WHO's observation on plasma therapy
The World Health Organization (WHO) said there is very little evidence of the effectiveness of plasma therapy in coronary therapy and that its effectiveness is still under consideration.
On Monday (August 25), WHO chief scientist Soumya Swaminathan stressed that the effectiveness of plasma treatment has not yet been proven. So far we have found very little evidence where it was safe and effective.
He said there are several clinical trials going on around the world to see plasma treatments. However, only a few of these results have been reported. The results are not final yet. The trials were relatively small. In some cases, the results have been good, but not final. We're still tracking to see where reviews are being moved or shown. In fact, there is very little evidence at the moment.
Senior Adviser to the Director General of the WHO. Bruce Elward warns that subsequent side effects of plasma can range from mild cold and rectum to more serious lung problems and blood circulation overload.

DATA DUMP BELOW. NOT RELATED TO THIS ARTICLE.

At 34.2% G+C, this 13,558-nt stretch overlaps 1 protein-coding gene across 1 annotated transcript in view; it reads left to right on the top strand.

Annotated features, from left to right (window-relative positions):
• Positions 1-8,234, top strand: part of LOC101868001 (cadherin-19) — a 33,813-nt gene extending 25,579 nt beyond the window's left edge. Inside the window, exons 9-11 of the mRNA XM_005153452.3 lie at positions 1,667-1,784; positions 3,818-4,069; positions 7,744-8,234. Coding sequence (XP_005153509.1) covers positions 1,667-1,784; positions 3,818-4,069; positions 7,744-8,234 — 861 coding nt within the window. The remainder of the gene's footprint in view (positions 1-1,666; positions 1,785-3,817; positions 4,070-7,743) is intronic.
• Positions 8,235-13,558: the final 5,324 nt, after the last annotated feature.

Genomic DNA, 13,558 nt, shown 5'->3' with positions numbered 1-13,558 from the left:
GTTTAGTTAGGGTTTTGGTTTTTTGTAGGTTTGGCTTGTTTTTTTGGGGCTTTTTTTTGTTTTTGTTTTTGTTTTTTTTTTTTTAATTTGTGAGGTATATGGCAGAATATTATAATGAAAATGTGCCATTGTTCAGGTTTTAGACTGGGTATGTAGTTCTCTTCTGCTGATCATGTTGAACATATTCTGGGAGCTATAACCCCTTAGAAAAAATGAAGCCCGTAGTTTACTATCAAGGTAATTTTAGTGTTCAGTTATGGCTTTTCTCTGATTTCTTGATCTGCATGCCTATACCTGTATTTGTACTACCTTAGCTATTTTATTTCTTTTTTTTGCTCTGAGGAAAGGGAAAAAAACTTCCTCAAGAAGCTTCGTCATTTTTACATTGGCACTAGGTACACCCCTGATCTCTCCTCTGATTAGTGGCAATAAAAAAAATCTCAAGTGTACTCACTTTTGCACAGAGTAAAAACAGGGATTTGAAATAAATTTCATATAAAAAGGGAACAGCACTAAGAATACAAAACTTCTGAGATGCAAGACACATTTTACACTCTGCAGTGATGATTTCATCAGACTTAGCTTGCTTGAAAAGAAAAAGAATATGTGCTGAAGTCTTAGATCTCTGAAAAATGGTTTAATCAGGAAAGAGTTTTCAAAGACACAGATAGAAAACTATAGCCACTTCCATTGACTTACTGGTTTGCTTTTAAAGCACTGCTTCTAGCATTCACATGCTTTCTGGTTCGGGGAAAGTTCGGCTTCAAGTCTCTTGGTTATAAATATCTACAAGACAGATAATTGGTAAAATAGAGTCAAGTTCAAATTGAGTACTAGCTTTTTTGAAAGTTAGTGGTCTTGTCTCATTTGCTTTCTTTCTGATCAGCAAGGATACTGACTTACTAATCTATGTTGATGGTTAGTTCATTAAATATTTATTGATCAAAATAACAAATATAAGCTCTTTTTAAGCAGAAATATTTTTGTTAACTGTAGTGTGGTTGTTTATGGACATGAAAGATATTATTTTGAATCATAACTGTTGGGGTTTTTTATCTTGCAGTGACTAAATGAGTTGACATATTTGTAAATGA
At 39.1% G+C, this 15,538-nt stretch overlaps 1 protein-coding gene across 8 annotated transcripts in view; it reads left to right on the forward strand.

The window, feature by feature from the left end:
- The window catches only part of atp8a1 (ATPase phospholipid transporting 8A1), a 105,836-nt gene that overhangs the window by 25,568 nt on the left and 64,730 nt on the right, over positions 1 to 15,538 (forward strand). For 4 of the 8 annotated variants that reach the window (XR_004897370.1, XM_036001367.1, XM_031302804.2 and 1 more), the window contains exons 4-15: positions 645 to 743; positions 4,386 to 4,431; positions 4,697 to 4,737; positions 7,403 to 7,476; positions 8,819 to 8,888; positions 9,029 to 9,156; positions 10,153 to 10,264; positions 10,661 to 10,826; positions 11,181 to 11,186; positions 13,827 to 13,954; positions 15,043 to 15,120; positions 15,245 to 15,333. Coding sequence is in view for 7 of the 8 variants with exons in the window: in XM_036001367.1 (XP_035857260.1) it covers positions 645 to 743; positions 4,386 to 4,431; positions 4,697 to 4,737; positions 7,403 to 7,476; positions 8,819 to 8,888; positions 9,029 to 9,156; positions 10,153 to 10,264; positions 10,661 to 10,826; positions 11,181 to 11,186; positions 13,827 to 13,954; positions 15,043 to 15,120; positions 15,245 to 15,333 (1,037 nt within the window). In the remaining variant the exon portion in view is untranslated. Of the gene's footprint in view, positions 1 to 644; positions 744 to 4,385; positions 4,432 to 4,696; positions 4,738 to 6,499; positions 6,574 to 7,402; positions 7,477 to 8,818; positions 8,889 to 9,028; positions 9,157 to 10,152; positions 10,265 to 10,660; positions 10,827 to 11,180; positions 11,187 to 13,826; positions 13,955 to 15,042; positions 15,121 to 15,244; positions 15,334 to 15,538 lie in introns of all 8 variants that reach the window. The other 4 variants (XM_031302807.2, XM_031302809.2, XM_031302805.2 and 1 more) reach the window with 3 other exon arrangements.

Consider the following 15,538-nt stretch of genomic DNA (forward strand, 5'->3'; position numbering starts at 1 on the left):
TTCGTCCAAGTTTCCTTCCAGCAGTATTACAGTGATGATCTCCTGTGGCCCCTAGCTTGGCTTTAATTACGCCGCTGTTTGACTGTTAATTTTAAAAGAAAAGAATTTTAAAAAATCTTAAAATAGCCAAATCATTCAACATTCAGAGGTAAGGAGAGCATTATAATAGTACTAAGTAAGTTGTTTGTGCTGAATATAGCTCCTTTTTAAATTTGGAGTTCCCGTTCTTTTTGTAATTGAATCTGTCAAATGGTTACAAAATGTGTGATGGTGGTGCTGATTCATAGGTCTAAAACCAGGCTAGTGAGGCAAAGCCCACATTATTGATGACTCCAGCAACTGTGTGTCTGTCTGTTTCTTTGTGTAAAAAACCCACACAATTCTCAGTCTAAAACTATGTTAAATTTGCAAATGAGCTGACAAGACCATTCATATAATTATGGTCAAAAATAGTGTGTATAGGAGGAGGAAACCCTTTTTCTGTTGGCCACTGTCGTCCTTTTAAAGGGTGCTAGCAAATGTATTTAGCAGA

Earlier on Sunday, the US Food and Drug Administration (FDA) approved the use of plasma in the treatment of Covid-19 patients on an emergency basis. According to the FDA, their initial tests showed the treatment was safe. However, further testing is needed to prove its effectiveness.
Plasma treatment Plasma or plasma is used in people who have recovered and developed immunity after being infected with the coronavirus.
Scientists hope that if plasma is taken from the body of a healthy person and given to a sick person, antibodies will be produced in his body. However, researchers have not yet found any definite evidence of the success of this treatment. However, this method is being used in the treatment of Covid-19 in many countries of the world.